German workers are renowned in industrial world circles for the cushy conditions upon which they luxuriously lounge. But just how do they get them? Not, it seems, by downing their tools and screaming injustice.
"Strike", it says, but that's easier said than done in Germany.
In a study of strike culture in developed countries published last week by the Institute for Employment Research (IAB), German workers emerged as some of the most reluctant strikers. The report, which observed walk-out tendencies in the 30 members of the Organization of Economic Cooperation and Development (OECD), revealed that between 1991 and 2000, German workers notched up a meager 9.3 annual strike days per 1,000 employees.
Only Austrian, Japanese and Swiss employees recorded even greater committment to work, while at the other end of the scale, the number climbed surely and steadily to its Canadian peak of 189 annual strike days within the same time frame.
Picket lines are a relative rarity in Germany
The discrepancy leaves room for considerable questions. Why is it that German workers, who are generally not afraid of grumbling about anything less than the best, rarely have to erect a picket line in order to get what they want? The answers, says Jan Jurczyk of the service industry trade union, Verdi, are manifold.
“In essence, it is not very easy to strike in Germany. We have a highly developed collective agreement system and strike action can only be taken in connection therewith,” Jurczyk said. “Political strikes are not allowed and neither is industrial action organized by a small number of employees. At least not legally.”
Heading the union call
On the contrary, strikers can only become such if rallied to do so by their union, and even they have limited power to make that call. The collective agreements, which cover things like pay, holiday, working hours and pensions, severely limit the opportunities for employees to walk out at all.
“As long as the agreement is valid, which generally varies between one and two years, there can be no strikes. And then after the contract between the union and employer has expired, there is still a grace period of several weeks in which there can also be no walk outs,” Jurczyk said.
No ballot, no strike
And even when that period, known as a “peace obligation” is over, strike action must be endorsed by at least 75 percent of union members. A further “hurdle,” says Jurczyk, is the employers’ right to enforce a lockout, in which the entire workforce, strikers and non-strikers alike, are barred from the premises.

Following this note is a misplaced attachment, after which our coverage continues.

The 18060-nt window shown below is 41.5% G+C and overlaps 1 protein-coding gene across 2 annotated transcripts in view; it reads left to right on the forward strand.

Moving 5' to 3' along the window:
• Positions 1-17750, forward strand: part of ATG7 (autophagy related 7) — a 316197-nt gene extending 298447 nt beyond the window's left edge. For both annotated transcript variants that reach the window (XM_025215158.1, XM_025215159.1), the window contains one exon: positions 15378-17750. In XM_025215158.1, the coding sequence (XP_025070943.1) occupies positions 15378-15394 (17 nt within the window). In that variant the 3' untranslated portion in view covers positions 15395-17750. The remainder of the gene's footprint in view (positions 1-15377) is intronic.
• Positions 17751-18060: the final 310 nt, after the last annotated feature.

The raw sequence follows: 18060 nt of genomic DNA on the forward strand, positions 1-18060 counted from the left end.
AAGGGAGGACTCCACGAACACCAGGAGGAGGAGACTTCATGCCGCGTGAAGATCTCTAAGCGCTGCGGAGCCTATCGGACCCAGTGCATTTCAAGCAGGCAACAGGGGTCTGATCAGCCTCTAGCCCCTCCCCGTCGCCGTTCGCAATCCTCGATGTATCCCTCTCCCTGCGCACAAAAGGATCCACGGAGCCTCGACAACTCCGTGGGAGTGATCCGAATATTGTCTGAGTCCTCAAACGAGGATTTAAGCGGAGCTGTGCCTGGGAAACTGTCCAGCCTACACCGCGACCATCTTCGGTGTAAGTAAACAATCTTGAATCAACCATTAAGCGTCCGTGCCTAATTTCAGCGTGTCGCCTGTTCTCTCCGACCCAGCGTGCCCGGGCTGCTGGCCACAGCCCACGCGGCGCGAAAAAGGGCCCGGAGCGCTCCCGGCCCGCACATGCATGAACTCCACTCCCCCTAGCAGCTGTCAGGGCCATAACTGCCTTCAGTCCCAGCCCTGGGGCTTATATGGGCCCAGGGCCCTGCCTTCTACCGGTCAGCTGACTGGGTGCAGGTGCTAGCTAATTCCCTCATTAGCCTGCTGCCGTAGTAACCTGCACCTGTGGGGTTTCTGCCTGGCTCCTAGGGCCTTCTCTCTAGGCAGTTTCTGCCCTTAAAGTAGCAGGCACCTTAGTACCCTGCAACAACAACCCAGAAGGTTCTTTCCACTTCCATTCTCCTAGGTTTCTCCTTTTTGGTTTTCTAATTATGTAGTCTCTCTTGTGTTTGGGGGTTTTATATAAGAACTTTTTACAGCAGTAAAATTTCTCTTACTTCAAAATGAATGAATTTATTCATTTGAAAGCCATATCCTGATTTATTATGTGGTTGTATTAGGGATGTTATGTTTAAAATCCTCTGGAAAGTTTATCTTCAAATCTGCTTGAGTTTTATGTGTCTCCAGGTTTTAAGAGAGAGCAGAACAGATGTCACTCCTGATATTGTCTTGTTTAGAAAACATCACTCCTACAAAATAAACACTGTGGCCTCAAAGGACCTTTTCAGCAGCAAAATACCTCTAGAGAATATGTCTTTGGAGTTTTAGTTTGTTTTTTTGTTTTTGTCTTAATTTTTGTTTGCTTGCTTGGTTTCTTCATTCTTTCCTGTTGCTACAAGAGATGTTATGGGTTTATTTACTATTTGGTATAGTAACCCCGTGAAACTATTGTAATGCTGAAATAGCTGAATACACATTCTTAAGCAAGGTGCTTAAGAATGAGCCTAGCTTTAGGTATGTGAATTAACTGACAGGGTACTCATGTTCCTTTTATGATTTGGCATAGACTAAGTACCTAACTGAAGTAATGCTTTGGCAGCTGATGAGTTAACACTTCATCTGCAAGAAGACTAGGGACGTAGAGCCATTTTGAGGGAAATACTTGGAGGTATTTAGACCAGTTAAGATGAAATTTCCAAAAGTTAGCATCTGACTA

Strike action must be last resort
The whole system is designed to discourage escalation of disputes at every turn, and to instead encourage communication between the voice of the employees, the unions, and the employers. And it is well oiled. Dr. Heiner Dribbusch works for the Institute for Economic and Social Research (WSI) in the Hans Böckler Foundation, which is a research institute related to the Confederation of German Trade Unions (DGB).
He says that although when push comes to shove, German workers are willing to exercise their, albeit limited, right to strike, they use it sparingly. And the same, he says, is true of the unions.
Union-backed demonstrations precede industrial action
“Unions are doubtless interested in having as few restrictions as possible, so they can be the ones who make the decisions,” Dribbusch said. “But that said, they don’t use every opportunity they have to strike, which suggests that they don’t want to.”
And one good reason for that is the generous replacement wages which unions have to pay to their striking members. “Unions are cautious when it comes to calling for industrial action, not least because of the expense of having to fork out strike money,” Jurczyk said. “Employees get paid more or less the same by the unions as they receive in their basic pay packet, and in a large workforce, that can add up to huge amounts of money.”
Too good to remain true?
Like so many German systems, the strike prevention one is precisely structured and designed to be of some benefit to everyone concerned. And for those who do enjoy a right to strike, which public servants in Germany incidentally do not, it is a system which has, over the past half decade, proved its worth.
“Take the chemical industry, for example, it has only witnessed one strike since the end of the war. Many employees in Germany will go through their working life never having experienced any industrial action,” Dribbusch said.
A taste of things to come?
But there are signs that things are changing. In the current economic climate, the demand for employment far outstrips the supply, and Jurczyk says that is affecting the way in which collective agreements are negotiated.
“Employers’ associations have begun to react to employees’ demands in a more aggressive way, and to respond to them with counter demands. They're using the levels of unemployment as a threat to the existing workforce,” he said. “Whether such behavior will lead to more strikes, we don’t know. It hasn’t been decided yet.”